Multicultural Mental Health Awareness: Understanding How Various Cultures View Mental Health Issues and the Importance of Cultural Competency.
NAMI-NYS frequently speaks about how the key to truly comprehending mental health issues is through understanding. Society must be aware of, and understand the specific issues that people with mental illness face, as well as the unique challenges experienced by their families and loved ones. Awareness and understanding is especially important as we as a grassroots organization reach out to help people and families from different cultures. New York State is truly a mosaic comprised of a wide range of cultures and ethnic groups. Each culture has its own traditions and beliefs and many cultures view mental health issues in extremely different ways.
While mental illness has been historically stigmatized within the general population of the United States, in many ethnic cultures mental illness is even more misunderstood and stigmatized due to numerous factors including cultural expectations, religious beliefs and larger problems facing various communities. This is why it is essential to understand how different cultures view mental health issues; it is only through this understanding, that we, as a grassroots movement, can be most effective in extending an empathetic helping hand to all New Yorkers touched by mental illness.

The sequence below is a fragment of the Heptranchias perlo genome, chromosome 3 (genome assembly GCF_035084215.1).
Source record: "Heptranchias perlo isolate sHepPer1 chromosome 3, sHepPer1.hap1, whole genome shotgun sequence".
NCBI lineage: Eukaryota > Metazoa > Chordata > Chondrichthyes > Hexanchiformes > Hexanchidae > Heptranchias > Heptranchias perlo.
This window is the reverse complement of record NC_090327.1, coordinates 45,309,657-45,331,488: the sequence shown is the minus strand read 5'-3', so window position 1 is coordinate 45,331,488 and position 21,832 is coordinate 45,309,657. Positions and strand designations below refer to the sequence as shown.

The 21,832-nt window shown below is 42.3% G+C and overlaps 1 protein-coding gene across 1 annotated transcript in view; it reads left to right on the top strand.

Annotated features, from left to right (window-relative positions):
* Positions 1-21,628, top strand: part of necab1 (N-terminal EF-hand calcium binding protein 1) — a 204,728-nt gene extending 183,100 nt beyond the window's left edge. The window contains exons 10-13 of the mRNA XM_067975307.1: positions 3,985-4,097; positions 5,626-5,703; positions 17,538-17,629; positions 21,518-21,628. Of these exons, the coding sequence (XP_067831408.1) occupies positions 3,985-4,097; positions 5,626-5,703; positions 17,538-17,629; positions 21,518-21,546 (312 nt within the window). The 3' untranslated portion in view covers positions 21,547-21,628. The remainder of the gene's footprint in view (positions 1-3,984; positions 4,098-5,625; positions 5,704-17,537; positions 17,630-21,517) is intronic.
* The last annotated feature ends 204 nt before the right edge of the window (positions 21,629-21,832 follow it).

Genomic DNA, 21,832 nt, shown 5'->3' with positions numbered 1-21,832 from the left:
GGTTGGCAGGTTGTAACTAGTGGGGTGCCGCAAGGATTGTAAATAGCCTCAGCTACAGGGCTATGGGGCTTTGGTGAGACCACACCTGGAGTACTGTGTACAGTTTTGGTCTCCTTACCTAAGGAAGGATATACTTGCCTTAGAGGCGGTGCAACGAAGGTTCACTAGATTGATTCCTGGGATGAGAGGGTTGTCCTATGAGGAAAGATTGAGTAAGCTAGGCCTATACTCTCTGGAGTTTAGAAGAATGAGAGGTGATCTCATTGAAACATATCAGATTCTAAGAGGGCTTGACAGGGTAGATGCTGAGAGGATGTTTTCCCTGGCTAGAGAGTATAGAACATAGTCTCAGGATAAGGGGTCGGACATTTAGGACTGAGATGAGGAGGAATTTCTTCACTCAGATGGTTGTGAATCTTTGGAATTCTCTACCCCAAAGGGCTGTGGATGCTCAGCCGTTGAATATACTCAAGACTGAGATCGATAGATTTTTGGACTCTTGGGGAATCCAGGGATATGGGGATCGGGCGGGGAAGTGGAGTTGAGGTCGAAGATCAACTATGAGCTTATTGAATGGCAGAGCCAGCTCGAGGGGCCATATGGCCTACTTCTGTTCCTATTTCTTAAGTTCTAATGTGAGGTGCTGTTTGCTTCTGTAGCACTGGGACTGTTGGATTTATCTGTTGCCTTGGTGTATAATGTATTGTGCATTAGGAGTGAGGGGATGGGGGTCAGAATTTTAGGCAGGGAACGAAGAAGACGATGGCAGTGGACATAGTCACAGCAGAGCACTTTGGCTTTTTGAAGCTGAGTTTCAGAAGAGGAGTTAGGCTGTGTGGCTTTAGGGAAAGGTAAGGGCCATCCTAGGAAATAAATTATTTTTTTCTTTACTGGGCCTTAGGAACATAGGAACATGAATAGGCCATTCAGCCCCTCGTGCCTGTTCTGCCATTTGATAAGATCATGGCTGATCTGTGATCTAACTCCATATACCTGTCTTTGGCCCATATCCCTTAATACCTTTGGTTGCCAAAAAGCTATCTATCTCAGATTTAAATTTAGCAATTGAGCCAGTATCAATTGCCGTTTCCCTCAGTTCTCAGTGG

This is why NAMI-NYS is proud to offer these resources to inform you on Cultural Competence and provide multi-media information in English and Spanish on mental illness in the African American, Hispanic, LGBT, American Indian and Asian American communities.
New York State Psychiatric Institute Center of Excellence Contains podcasts and an array of articles and reports on cultural competence
NAMI-NYS’s In Our Own Voice State trainer Lady Charmaine Day is featured on this episode of the radio show Rainbow Soul. The topic is Mental Health in the African American Community and also features author (and past NAMI-NYS Educational Conference presenter) Terrie Williams. (audio)
Terrie Williams: Black Pain (video)
American Indian and Alaskan Natives
Short video explaining the need for American Indian mental health and alcohol and drug addiction/use programs, and how a SAMHSA grant program can collaborate with private industry to produce successful innovative programs. (video)
Asian Americans and Pacific Islanders
This is the trailer to a 56-min documentary film "Can" which follows 37-year-old Vietnamese-American Can Truong's journey of healing from depression and bipolar disorder over a three-and-half year period (video)
The story of Amanda Wang's battle to become a boxer, overcome Borderline Personality Disorder and confront public stigma will serve as the first documentary to delve inside the reality of those living with this disorder (video)